The British government wasted half a billion pounds in stockpiling Tamiflu despite the drug doing very little to halt the spread of the swine flu pandemic, says a peer reviewed scientific paper.
According to the review in the British Medical Journal, the drug, which was given to thousands of Britons during the swine influenza outbreak, was based on Swiss pharmaceutical giant Roche's "false impression" of Tamiflu's effectiveness, which was based on its "sloppy science".
The Oxford University author also claimed that the drug could have worsened the flu symptoms, instead of easing them.
Tamiflu was given to 240,000 people in the UK at a rate of 1,000 a week.
However, the drug intake has been linked to suicides of children Japan.
Roche's UK medical director Dr Daniel Thurley responded: "We disagree with the overall conclusions of this report. Roche stands behind the wealth of data for Tamiflu and the decisions of public health agencies worldwide, including the US and European Centres for Disease Control and Prevention and the World Health Organisation."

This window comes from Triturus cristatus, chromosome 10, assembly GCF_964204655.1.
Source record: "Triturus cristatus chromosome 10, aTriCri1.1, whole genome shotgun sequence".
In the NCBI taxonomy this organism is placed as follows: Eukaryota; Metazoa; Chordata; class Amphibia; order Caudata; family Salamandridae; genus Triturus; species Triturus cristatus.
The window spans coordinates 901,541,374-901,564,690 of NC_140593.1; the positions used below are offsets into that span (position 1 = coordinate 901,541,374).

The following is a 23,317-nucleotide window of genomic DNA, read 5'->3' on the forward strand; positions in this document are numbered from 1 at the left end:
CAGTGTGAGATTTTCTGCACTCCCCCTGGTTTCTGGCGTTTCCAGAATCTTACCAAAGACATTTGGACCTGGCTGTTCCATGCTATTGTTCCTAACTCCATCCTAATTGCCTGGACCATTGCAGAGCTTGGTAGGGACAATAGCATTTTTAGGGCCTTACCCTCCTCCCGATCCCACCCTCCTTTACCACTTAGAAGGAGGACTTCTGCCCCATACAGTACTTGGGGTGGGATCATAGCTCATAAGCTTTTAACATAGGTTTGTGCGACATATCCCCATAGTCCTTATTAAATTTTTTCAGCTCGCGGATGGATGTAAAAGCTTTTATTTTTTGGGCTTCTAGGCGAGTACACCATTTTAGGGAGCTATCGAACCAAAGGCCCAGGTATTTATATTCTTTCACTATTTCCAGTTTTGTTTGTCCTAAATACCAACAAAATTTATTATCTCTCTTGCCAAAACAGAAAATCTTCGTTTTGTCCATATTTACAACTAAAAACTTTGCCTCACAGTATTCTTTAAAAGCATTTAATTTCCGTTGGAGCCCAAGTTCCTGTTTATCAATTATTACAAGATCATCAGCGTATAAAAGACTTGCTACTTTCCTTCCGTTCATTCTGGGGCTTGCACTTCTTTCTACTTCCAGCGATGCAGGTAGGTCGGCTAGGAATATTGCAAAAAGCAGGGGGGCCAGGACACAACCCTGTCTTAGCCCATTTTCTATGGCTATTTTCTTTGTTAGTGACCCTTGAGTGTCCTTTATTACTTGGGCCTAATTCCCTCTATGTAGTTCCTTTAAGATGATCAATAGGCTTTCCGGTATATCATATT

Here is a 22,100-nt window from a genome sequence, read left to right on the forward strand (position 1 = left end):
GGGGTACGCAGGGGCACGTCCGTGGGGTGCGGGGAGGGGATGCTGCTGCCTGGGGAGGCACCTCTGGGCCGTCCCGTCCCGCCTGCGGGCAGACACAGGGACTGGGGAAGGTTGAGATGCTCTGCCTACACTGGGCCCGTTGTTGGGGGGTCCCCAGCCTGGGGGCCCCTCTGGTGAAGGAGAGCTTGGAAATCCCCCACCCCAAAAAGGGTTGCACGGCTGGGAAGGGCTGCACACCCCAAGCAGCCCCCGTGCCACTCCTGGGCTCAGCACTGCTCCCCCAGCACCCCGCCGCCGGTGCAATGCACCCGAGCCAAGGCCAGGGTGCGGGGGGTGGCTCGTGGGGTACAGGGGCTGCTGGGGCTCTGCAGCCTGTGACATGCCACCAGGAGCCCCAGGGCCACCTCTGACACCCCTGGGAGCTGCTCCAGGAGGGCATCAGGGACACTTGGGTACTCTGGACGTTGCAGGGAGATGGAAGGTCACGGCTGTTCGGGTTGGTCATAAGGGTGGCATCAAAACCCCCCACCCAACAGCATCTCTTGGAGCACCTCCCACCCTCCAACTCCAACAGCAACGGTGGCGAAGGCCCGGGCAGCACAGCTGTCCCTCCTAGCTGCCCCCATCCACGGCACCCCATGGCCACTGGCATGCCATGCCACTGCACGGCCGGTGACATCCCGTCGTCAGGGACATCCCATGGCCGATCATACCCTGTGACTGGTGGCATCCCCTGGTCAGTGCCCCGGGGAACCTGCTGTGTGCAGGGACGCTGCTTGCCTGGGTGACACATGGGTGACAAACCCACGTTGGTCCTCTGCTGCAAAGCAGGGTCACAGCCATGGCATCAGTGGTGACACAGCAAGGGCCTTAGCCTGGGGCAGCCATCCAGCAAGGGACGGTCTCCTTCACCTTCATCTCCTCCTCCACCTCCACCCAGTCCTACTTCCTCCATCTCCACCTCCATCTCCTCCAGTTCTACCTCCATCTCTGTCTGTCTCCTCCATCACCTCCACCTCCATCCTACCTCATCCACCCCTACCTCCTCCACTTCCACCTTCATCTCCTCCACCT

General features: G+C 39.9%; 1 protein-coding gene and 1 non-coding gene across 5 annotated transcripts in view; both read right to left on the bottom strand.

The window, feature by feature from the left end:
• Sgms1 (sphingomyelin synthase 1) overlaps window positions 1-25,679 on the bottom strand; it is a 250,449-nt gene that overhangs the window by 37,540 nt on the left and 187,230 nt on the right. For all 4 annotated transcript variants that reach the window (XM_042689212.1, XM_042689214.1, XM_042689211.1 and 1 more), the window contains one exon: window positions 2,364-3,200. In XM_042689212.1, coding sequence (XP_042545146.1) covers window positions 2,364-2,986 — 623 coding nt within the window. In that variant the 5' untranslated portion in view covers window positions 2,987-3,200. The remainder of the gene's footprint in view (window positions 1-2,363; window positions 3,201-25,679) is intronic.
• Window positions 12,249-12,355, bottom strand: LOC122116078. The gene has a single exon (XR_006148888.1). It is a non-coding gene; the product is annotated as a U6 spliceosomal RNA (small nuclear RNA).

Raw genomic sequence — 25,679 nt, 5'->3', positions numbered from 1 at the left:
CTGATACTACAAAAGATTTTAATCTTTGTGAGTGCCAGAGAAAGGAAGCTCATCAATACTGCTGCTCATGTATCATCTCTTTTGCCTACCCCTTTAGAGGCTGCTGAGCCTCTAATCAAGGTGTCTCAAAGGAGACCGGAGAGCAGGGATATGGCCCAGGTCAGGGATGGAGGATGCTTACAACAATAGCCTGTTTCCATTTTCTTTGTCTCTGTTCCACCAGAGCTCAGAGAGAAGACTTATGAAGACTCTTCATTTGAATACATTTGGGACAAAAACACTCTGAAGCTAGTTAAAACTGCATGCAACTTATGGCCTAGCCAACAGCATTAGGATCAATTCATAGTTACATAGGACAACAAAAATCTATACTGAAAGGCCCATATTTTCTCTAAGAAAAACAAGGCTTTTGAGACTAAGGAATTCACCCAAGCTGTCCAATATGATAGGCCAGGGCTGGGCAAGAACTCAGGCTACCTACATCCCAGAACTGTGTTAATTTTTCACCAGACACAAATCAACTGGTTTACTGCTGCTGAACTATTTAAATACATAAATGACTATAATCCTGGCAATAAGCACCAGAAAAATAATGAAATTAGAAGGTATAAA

"The report's methodology is often unclear and inappropriate, and their conclusions could potentially have serious public health implications. Neuraminidase inhibitors are a vital treatment option for patients with influenza."
Why the UK Government Stockpiled Tamiflu
The UK Department of Health bought around 40 million doses of Tamiflu at a cost of £424 m after Roche claimed that the drug would reduce hospital admissions and complications such as pneumonia, bronchitis or sinusitis.
It was prescribed to nearly quarter of a million Britons.
However, as of 2009, the amount spent on Tamiflu was worth only 0.5% of the entire NHS budget.